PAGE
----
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Drinking more alcohol than guidelines risks life expectancy

Friday April 13th, 2018

Drinking more alcohol than the recommended UK guidelines could reduce life expectancy by up to five years, according to a new analysis.

The study carried out by the University of Cambridge, UK, and published in The Lancet, shows that drinking more alcohol is associated with a higher risk of stroke, fatal aneurysm, heart failure and death, thus challenging the belief that moderate drinking is beneficial to cardiovascular health.

The study compared the health and drinking habits of about 600,000 drinkers in 19 countries worldwide and controlled for age, smoking, history of diabetes, level of education and occupation.

The upper safe limit of drinking is about five drinks per week, which equates to about 100g of pure alcohol, 12.5 units or just over five pints of 4% ABV beer or five 175ml glasses of 13% ABV wine.

The researchers found that having 10 or more drinks per week was linked with 1-2 years shorter life expectancy, while taking 18 drinks or more per week was linked with 4-5 years shorter life expectancy.

Professor Jeremy Pearson, associate medical director at the British Heart Foundation, which part funded the study, said: “This is a serious wake-up call for many countries.”

The researchers also found that alcohol consumption was associated with a higher risk of stroke, heart failure, fatal aortic aneurysms, fatal hypertensive disease and heart failure. It was also associated with a slightly lower risk of non-fatal heart attacks.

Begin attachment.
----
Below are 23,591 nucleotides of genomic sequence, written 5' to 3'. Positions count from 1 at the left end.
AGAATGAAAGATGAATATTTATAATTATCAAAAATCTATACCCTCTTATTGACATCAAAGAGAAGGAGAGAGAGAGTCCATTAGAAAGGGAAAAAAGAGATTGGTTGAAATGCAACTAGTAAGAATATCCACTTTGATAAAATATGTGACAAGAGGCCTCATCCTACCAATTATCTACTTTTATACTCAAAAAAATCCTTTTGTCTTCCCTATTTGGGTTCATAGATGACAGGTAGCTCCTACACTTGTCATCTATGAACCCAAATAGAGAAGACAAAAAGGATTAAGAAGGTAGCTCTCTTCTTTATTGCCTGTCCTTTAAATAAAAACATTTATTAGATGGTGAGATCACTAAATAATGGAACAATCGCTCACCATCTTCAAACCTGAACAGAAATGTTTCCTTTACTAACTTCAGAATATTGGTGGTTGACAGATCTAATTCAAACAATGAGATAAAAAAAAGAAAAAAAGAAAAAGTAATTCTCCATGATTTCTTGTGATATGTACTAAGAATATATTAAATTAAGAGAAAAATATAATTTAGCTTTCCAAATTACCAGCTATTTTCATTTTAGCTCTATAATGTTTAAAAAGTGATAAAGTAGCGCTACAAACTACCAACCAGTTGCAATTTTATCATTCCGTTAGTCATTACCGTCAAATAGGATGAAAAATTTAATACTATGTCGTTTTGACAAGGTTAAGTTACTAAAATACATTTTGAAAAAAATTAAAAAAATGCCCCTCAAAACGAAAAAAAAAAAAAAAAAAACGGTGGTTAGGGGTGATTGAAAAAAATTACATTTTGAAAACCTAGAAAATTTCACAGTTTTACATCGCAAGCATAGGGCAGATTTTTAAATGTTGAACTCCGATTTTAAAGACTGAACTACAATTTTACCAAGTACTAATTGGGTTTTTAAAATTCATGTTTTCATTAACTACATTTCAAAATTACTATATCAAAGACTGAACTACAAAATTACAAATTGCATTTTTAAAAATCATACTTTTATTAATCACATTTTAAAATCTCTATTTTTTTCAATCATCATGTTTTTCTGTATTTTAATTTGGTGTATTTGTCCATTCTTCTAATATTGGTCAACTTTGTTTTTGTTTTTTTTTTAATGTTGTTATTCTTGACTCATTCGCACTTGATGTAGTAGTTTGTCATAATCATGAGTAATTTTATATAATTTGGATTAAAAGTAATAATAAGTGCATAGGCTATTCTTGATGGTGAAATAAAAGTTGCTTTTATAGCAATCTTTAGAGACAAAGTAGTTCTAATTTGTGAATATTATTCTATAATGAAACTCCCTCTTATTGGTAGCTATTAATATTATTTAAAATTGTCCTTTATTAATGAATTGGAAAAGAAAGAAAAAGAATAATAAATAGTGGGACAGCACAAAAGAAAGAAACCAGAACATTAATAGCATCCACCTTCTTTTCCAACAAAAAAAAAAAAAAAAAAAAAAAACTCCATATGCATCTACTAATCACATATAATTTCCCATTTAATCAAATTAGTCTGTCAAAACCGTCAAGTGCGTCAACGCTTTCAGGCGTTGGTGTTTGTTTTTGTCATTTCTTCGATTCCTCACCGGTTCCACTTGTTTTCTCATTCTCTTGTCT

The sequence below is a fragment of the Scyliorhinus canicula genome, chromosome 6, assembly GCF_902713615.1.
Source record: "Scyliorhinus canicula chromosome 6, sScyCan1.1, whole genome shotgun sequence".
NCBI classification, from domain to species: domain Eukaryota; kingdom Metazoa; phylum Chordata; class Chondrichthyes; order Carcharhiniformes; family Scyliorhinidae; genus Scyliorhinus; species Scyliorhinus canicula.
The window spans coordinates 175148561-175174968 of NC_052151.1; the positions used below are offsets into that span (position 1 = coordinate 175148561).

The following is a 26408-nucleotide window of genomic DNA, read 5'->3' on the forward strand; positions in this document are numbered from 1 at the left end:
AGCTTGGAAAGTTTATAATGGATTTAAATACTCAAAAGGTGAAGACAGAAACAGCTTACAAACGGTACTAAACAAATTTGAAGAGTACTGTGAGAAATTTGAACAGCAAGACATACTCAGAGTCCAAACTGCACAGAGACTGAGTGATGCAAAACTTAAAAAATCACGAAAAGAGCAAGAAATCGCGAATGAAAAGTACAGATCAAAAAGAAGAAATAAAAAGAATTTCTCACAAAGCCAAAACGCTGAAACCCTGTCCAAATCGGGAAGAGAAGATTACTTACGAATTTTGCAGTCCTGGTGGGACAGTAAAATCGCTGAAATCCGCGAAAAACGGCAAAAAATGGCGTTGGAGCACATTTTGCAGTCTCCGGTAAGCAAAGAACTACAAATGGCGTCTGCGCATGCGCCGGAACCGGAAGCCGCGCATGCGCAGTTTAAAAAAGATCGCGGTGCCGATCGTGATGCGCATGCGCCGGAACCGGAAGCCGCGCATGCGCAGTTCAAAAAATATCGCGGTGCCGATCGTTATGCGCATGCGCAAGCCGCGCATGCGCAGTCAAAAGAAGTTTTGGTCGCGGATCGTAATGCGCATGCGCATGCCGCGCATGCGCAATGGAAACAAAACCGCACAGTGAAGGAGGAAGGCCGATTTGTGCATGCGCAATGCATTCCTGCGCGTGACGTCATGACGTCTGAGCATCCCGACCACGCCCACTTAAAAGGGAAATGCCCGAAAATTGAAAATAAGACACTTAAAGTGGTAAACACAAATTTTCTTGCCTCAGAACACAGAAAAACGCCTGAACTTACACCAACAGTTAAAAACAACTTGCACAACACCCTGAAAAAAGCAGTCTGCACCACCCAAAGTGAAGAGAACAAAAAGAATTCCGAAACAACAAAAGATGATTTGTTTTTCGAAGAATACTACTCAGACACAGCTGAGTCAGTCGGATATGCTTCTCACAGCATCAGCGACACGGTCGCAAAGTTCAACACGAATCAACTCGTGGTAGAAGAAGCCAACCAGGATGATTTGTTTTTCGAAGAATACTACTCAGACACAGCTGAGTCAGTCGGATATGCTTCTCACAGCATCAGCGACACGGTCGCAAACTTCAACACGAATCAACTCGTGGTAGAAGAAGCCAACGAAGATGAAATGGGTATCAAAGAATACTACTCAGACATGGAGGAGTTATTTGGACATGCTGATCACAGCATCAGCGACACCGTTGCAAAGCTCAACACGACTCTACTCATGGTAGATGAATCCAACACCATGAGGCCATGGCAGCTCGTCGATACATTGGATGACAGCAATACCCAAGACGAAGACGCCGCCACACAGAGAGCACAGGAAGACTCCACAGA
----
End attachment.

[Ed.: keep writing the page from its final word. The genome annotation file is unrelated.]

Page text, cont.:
Dr Angela Wood, from the University of Cambridge, lead author of the study said: “The key message of this research is that, if you already drink alcohol, drinking less may help you live longer and lower your risk of several cardiovascular conditions.”

Victoria Taylor, senior dietician at the British Heart Foundation, added: “This powerful study may make sobering reading for countries that have set their recommendations at higher levels than the UK, but this does seem to broadly reinforce government guidelines for the UK.

“This doesn’t mean we should rest on our laurels, many people in the UK regularly drink over what’s recommended. We should always remember that alcohol guidelines should act as a limit, not a target, and try to drink well below this threshold.”

Lancet 13 April 2018

Tags: Drug & Alcohol Abuse | General Health | UK News

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